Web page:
Zoë Howe is a well-known music writer and broadcaster, her journalism published in such places as 'The Quietus', 'NME' and 'BBC Music'. She also participates in various music-related events, for example recently hosting a discussion at the British Library of the film ‘Stories from the She Punks’.

She is the author of an increasingly impressive range of music biographies. Earlier this year, her ‘Lee Brilleaux - Rock ’n' Roll Gentleman’, a biography of the Dr. Feelgood vocalist, was published. This followed her collaboration with Wilko Johnson, ‘Looking Back at Me’, and a range of other books on bands and singers that includes the Slits, the Jesus and Mary Chain, Stevie Nicks and Florence and the Machine. Combining the passion of the fan with first-hand interviews and writerly skill, her leaning towards the under-appreciated or those who have fallen into neglect does a great service in bringing to the world lesser-known but still significant stories.

Having established herself in the field of music biography, her love for music and an informed eye regarding the music business also fuel her first foray into fiction, ‘Shine On, Marquee Moon’, due out in September (http://www.troubador.co.uk/book_info.asp?bookid=4005).

Adrian Janes spoke to Zoë about the background to her writing career, her unusual choice of subjects, women in music and the similarities between self-publishing and independent music.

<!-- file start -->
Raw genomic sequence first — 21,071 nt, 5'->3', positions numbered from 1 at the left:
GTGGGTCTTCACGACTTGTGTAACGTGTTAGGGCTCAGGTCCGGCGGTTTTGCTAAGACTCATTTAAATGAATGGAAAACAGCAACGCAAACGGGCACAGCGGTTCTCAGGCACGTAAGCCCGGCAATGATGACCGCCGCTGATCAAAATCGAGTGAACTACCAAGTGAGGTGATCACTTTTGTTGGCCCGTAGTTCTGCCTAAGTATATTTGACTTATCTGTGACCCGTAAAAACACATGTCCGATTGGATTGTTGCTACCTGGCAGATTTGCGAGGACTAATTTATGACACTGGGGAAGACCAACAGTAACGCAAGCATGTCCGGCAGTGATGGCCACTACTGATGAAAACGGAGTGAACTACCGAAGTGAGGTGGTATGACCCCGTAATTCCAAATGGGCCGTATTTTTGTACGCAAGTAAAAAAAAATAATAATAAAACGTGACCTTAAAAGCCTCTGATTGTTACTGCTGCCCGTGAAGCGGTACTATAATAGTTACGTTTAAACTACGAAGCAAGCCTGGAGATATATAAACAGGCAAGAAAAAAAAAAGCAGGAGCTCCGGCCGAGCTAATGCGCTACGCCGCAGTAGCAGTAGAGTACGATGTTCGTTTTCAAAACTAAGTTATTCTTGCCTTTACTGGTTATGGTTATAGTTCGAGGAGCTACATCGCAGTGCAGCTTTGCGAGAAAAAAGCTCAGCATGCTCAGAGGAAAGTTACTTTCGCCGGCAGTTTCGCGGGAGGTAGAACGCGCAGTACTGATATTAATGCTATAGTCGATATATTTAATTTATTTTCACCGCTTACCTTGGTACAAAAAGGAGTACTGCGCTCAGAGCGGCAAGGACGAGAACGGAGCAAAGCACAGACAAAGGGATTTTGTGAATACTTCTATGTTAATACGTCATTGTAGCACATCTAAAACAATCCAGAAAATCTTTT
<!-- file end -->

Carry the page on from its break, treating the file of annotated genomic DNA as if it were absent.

PB: Which record, or experience, first sparked your love of music?

ZH: Our house was always full of records thanks to my dad being a late night rock DJ at the time. He would be given massive amounts of vinyl and I was in seventh heaven. I was about five when it all started. He was very kind in that he allowed me to play some of his records - I treated them with great respect - and so a passion was born. What this led to was a great love of music that was supposedly before my time - I became obsessed with Led Zeppelin, The Who, the Stones and the Beatles, the Doors - and because obviously I couldn’t see these groups in their prime or otherwise, and this was before the days of YouTube, I literally just had the music. Later I would see film of the The Who and the Beatles, of course, and that sent me into further ecstasies. I remember Dad coming home with a Toy Dolls seven-inch, ‘Nellie The Elephant’, neon green - I can still see it now, I remember turning it over in my hands before sticking it on the old record player I had in my bedroom and wigging out.

PB: What was your pathway to being a music writer?